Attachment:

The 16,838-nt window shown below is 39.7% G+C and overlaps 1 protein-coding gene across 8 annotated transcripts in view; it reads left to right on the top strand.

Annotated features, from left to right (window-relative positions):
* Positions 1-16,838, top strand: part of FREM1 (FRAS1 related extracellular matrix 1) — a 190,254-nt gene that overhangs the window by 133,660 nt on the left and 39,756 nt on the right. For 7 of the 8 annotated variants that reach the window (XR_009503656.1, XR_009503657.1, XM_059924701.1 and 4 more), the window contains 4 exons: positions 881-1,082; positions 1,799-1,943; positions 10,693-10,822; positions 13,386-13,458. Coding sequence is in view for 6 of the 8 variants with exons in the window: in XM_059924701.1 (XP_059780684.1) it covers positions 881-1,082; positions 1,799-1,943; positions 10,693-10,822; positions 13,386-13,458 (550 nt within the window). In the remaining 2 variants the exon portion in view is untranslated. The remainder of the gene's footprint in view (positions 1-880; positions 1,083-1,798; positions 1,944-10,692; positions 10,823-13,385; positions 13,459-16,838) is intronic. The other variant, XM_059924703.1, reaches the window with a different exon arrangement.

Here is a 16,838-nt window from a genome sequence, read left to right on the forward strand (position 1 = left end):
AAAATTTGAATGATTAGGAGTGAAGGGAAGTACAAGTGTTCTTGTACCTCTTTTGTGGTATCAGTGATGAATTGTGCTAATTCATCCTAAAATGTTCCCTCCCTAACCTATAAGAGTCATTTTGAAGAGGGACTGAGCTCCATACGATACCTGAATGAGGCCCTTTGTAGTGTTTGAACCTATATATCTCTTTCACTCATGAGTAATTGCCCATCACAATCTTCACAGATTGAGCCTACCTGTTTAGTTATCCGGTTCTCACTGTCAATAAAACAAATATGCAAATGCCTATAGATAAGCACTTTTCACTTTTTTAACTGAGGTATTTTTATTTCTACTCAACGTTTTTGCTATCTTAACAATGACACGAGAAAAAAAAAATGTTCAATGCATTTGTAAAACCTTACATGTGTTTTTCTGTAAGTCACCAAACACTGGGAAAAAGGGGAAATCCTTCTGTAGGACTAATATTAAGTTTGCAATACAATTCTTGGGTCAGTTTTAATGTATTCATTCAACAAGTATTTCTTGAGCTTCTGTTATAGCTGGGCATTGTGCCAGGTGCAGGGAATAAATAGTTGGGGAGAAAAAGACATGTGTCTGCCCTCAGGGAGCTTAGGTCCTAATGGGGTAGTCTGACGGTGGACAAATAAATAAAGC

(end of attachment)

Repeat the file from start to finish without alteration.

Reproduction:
The 16,838-nt window shown below is 39.7% G+C and overlaps 1 protein-coding gene across 8 annotated transcripts in view; it reads left to right on the top strand.

Annotated features, from left to right (window-relative positions):
* Positions 1-16,838, top strand: part of FREM1 (FRAS1 related extracellular matrix 1) — a 190,254-nt gene that overhangs the window by 133,660 nt on the left and 39,756 nt on the right. For 7 of the 8 annotated variants that reach the window (XR_009503656.1, XR_009503657.1, XM_059924701.1 and 4 more), the window contains 4 exons: positions 881-1,082; positions 1,799-1,943; positions 10,693-10,822; positions 13,386-13,458. Coding sequence is in view for 6 of the 8 variants with exons in the window: in XM_059924701.1 (XP_059780684.1) it covers positions 881-1,082; positions 1,799-1,943; positions 10,693-10,822; positions 13,386-13,458 (550 nt within the window). In the remaining 2 variants the exon portion in view is untranslated. The remainder of the gene's footprint in view (positions 1-880; positions 1,083-1,798; positions 1,944-10,692; positions 10,823-13,385; positions 13,459-16,838) is intronic. The other variant, XM_059924703.1, reaches the window with a different exon arrangement.

Here is a 16,838-nt window from a genome sequence, read left to right on the forward strand (position 1 = left end):
AAAATTTGAATGATTAGGAGTGAAGGGAAGTACAAGTGTTCTTGTACCTCTTTTGTGGTATCAGTGATGAATTGTGCTAATTCATCCTAAAATGTTCCCTCCCTAACCTATAAGAGTCATTTTGAAGAGGGACTGAGCTCCATACGATACCTGAATGAGGCCCTTTGTAGTGTTTGAACCTATATATCTCTTTCACTCATGAGTAATTGCCCATCACAATCTTCACAGATTGAGCCTACCTGTTTAGTTATCCGGTTCTCACTGTCAATAAAACAAATATGCAAATGCCTATAGATAAGCACTTTTCACTTTTTTAACTGAGGTATTTTTATTTCTACTCAACGTTTTTGCTATCTTAACAATGACACGAGAAAAAAAAAATGTTCAATGCATTTGTAAAACCTTACATGTGTTTTTCTGTAAGTCACCAAACACTGGGAAAAAGGGGAAATCCTTCTGTAGGACTAATATTAAGTTTGCAATACAATTCTTGGGTCAGTTTTAATGTATTCATTCAACAAGTATTTCTTGAGCTTCTGTTATAGCTGGGCATTGTGCCAGGTGCAGGGAATAAATAGTTGGGGAGAAAAAGACATGTGTCTGCCCTCAGGGAGCTTAGGTCCTAATGGGGTAGTCTGACGGTGGACAAATAAATAAAGC